• D. Other Issues

  • IV. Staff Appraisal

  • Boxes

  • 1. Regional Comparison of Competitiveness

  • 2. Fiscal Management and the Comprehensive Reform Program

  • 3. Medium-Term Outlook and Risks

  • 4. Policy Challenges and Responses

  • 5. Offshore Financial Center

  • Figures

  • 1. Selected Economic Indicators, 1997–2002

  • 2. External Sector Developments, 1996–2002

  • 3. Monetary and Financial Indicators, 1998–2002

  • Tables

  • 1. Selected Economic and Financial Indicators, 1998–2003

  • 2. Balance of Payments, 2000–2007

  • 3. Central Government Fiscal Operations, 1998–2002

  • 4. Monetary Survey, 1999–2002

  • 5. Vulnerability Indicators, 1998–2002,

  • 6. Medium-Term Scenario, 2000–2007

  • Annexes

  • I. Fund Relations

  • II. Relations with the Pacific Financial Technical Assistance Center

  • III. Relations with the World Bank Group

  • IV. Relations with the Asian Development Bank

  • V. Statistical Issues

  • VI. Social and Demographic Indicators

Executive Summary

  • Economic growth in Vanuatu has slowed considerably since the mid-1990s, owing to persistent fiscal and structural weaknesses, which limit competitiveness. Combined with the effects from several cyclones and a weak external environment in 2001, real GDP contracted by 2 percent. Macroeconomic management has been reasonably sound. As a result, inflation has stayed low, but reserves have declined in recent years, in part reflecting poor export performance.

  • With little sign of recovery, real GDP growth is expected to be slightly negative again in 2002. Growth would be expected to pick up over the medium term, absent major shocks and with a renewed reform effort, as well as sufficient resources to support outer island development.

  • Risks to medium-term growth prospects primarily arise from difficulties in reaching political consensus on addressing policy weaknesses. Frequent changes in government over the past three years have slowed reforms in some key areas, but recent progress on bank supervision is a positive sign. A coalition government in place since April 2001 strengthened its hold on Parliament in a national election in May 2002, which could yield a more stable and reform-oriented policy environment.

  • The authorities and staff agreed that the underlying fiscal situation, while showing signs of improvement in 2001 and 2002, still required corrective actions. To safeguard revenue performance and fund key social and infrastructure needs, tax compliance needs to be strengthened and expenditure priorities shifted away from wage outlays.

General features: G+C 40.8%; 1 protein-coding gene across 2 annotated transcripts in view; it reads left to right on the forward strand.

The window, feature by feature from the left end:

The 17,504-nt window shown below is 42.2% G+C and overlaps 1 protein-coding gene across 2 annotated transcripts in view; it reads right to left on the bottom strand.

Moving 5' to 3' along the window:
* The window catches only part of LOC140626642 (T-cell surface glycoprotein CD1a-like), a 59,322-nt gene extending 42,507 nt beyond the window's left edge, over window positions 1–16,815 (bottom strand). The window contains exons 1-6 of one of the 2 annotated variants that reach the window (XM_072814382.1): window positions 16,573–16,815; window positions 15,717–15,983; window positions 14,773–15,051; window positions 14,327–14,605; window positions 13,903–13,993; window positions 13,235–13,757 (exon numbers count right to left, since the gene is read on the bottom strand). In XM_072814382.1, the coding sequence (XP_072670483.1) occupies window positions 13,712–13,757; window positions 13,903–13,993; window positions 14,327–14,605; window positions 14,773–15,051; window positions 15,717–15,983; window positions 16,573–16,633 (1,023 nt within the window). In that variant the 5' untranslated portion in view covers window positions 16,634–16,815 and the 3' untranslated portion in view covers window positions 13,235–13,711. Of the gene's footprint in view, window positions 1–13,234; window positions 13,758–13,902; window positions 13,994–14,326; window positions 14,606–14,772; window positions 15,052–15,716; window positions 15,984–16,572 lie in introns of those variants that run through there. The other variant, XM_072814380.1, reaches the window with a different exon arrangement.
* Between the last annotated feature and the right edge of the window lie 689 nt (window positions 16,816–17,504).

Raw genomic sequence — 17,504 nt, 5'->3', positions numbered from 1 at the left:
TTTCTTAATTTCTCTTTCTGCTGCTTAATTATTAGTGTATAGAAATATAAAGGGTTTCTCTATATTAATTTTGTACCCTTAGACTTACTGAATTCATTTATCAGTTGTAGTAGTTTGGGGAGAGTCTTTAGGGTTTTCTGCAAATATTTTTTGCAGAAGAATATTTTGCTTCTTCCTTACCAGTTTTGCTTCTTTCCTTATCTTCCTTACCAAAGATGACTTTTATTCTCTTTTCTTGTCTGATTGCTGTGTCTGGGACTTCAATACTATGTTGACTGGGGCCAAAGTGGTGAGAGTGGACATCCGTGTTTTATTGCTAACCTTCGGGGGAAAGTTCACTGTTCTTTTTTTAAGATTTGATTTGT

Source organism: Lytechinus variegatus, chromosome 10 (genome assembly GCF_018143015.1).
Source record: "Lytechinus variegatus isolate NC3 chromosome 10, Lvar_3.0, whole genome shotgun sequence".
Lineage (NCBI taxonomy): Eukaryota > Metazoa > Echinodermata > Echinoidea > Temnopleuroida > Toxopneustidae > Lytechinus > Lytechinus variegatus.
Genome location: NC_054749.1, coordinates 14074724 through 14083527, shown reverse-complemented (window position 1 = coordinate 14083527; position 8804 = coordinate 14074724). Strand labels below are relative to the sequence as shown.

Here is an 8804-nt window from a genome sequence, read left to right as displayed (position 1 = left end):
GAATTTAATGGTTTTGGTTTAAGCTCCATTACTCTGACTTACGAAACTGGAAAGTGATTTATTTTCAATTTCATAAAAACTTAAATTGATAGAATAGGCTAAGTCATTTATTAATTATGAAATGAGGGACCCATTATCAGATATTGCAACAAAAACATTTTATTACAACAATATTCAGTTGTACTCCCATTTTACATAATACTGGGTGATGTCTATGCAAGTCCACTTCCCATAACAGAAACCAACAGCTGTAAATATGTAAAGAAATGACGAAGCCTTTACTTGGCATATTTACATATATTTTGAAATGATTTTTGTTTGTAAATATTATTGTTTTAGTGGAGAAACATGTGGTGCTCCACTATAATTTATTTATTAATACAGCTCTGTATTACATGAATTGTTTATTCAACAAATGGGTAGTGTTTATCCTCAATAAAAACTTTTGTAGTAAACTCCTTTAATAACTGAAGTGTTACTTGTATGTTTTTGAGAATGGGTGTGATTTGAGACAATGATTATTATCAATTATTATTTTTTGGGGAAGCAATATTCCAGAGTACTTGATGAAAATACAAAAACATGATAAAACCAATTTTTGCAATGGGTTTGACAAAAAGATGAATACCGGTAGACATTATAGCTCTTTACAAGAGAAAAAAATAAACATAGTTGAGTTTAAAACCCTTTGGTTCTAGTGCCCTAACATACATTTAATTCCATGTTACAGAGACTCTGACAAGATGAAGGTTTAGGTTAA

• In view of the deterioration in the external position, the staff also underscored the need to ensure the exchange rate regime is consistent with maintaining a comfortable reserve cushion and protecting external competitiveness. Given Vanuatu’s high cost structure, competition gains could accrue from a sounder fiscal stance and a deepening of structural reforms.

  • The authorities and staff agreed that forceful action was required to regulate and supervise the offshore financial center (OFC). A rapid alignment of the onshore and offshore supervisory regimes and strict enforcement of financial regulations would act to safeguard the domestic financial system and reduce the reputational harm from hosting an OFC that is largely noncompliant with Basel Core Principles. The OECD designated Vanuatu as an uncooperative tax haven in April 2002, in part because of a lack of transparency and information sharing.

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November 22, 2002

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Public Information Notice (PIN) No. 02/134


December 11, 2002

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November 22, 2002

Vanuatu: 2002 Article IV Consultation-Staff Report; Staff Statement; Public Information Notice on the Executive Board Discussion; and Statement by the Executive Director for Vanuatu
Author: International Monetary Fund